During the period as a whole the general diet was extremely limited; people hunted and gathered during the fluctuating climate of glacial cold and interglacial warmer periods. Thus, the temperature played a major role in how well they lived, or not. In the old period the people were cave dwellers who lived in small societies. They gradually developed in the middle and upper periods by creating a crude type of constructed shelters. They also fashioned simple stone tools, hence the name of Stone Age.
In the latter Palaeolithic periods they also made tools with wood, bone, leather and even vegetable fibre, but very few of those artefacts (Paleoliths) survived. The Palaeolithic period is distinguishable because of their use of knapped tools. Knapped means to chip or break up stone, flint and obsidian with sharp blows to shape them into tools. (Pictured, tools and weapons of the Palaeolithic period).
Obsidian is a fascinating glass-like substance which is classed as a mineraloid; a substance resembling a mineral but not exhibiting the transparency of clear glass. Indeed, it is a volcanic silica glass formed when volcano lava runs into water. As the water cools the larva rapidly produces a texture which forms translucent, shapeless igneous rocks which are often mistaken for quartz, but is softer than quartz. (pictured, an Obsidian arrowhead).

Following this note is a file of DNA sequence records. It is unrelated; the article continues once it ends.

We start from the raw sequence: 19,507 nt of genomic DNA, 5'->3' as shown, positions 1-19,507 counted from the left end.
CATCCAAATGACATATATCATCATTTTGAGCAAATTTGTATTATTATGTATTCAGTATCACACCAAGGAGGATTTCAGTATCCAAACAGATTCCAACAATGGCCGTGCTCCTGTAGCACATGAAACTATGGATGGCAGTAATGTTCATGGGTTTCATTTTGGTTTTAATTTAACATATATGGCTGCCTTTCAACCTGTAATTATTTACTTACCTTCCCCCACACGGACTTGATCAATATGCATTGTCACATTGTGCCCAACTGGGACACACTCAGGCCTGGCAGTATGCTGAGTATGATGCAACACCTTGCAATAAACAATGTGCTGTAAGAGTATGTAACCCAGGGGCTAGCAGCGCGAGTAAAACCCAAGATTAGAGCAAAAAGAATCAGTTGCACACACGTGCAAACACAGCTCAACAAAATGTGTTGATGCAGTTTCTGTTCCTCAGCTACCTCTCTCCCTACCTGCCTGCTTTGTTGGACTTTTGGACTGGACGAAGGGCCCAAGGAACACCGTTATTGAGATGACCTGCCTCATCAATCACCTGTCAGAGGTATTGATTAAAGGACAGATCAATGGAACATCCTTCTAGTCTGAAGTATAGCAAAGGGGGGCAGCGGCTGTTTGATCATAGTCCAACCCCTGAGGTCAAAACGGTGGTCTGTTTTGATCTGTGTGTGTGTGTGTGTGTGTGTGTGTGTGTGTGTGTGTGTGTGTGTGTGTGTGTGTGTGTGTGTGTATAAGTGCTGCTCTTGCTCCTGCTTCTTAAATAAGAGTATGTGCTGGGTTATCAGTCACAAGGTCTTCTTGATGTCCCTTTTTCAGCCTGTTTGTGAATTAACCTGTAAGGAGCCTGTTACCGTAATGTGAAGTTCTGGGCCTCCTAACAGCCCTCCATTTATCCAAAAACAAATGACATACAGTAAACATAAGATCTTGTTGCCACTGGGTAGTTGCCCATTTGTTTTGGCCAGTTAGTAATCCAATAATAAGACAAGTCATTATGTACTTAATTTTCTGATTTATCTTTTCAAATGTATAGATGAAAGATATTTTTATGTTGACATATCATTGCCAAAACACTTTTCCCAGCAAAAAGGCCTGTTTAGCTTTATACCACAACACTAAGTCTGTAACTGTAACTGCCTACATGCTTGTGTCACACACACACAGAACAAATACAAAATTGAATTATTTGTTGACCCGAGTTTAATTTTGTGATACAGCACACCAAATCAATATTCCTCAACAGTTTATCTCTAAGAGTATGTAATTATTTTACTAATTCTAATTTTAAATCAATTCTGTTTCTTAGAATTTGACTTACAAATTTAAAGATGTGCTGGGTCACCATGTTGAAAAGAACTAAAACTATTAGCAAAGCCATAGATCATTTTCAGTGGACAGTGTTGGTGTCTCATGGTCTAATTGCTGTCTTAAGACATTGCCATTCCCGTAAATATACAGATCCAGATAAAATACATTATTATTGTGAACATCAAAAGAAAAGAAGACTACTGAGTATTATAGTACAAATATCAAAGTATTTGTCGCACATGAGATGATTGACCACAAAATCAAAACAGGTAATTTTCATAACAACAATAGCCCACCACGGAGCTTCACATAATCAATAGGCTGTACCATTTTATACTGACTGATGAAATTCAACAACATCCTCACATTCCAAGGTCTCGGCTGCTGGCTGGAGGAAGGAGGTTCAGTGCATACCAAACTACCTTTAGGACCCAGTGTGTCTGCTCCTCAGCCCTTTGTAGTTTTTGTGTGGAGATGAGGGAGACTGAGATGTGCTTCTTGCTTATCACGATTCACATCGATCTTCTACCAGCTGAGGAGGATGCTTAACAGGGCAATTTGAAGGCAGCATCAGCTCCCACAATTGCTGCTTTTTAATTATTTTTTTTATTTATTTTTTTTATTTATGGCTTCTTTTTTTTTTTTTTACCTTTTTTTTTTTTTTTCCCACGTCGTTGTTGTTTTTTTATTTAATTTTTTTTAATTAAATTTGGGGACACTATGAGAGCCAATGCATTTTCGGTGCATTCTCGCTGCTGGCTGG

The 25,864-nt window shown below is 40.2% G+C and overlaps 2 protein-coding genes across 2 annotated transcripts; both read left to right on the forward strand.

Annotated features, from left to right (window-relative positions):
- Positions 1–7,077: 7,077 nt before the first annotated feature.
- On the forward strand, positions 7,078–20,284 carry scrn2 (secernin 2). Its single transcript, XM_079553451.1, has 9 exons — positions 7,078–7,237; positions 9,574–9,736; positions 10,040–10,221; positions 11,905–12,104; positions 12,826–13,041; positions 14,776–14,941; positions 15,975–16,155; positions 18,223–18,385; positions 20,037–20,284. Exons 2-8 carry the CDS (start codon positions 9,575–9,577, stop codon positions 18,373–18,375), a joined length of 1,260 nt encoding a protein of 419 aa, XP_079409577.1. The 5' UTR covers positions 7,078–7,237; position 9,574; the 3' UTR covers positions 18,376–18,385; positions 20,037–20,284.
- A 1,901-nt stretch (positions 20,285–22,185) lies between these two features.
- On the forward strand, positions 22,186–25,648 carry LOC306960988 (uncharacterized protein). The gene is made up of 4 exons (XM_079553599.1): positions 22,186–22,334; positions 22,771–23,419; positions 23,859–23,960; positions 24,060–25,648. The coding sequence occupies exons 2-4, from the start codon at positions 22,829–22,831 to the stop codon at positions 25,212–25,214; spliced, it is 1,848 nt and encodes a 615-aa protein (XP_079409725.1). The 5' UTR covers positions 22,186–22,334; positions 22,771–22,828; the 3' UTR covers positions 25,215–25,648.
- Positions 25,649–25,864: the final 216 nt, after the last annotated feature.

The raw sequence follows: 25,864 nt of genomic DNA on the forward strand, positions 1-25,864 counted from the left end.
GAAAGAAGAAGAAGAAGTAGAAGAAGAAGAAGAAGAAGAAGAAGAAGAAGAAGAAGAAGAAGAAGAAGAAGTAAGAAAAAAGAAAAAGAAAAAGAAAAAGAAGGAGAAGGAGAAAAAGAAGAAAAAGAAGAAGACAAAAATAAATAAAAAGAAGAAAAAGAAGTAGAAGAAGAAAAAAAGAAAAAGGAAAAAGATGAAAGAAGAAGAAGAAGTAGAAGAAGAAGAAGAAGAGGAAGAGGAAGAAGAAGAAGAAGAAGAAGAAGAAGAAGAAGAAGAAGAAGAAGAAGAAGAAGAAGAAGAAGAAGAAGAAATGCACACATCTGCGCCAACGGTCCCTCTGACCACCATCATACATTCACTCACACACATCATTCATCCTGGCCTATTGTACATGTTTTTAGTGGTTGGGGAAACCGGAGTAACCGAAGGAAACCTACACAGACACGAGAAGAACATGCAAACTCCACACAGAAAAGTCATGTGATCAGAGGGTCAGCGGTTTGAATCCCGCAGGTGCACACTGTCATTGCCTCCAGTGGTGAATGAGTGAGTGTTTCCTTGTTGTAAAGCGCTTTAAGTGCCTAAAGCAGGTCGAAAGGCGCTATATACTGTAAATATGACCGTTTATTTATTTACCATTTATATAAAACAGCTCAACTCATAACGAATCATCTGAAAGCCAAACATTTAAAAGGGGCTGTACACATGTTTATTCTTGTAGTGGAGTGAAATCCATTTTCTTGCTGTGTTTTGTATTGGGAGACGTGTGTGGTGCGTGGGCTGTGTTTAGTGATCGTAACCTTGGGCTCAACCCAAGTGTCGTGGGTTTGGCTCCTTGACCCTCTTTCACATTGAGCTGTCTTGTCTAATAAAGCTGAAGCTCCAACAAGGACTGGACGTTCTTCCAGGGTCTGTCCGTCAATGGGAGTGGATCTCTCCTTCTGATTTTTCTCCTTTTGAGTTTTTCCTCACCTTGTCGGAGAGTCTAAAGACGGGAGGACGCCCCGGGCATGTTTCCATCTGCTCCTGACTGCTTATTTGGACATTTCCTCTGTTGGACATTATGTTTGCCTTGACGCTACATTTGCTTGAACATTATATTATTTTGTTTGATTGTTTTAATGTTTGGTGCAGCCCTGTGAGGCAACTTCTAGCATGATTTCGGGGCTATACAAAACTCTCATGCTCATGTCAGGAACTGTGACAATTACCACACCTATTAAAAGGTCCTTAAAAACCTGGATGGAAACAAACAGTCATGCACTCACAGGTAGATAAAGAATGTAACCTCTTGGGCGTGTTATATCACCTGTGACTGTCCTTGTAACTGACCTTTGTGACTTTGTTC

In the 1960s, excavations in Turkey unearthed Palaeolithic settlements when the Turkish government began to build dams, such as the Keban; indeed, they found a richness of Palaeolithic artifacts too.
Without written or artistic evidence, archaeology has been the principle source for information on the Stone Age, especially from the Middle and Upper Palaeolithic periods. Art and artefacts have also been found elsewhere; such as jewellery and rock arts at Stonehenge, and cave paintings in France. During the Middle and Upper Palaeolithic eras religious and spiritual artworks began to emerge, thought mainly to have used in burials.
Learn more about the prehistoric ages in Stella’s book, The Prehistoric Ages from the ‘Small but Interesting History Books’ series.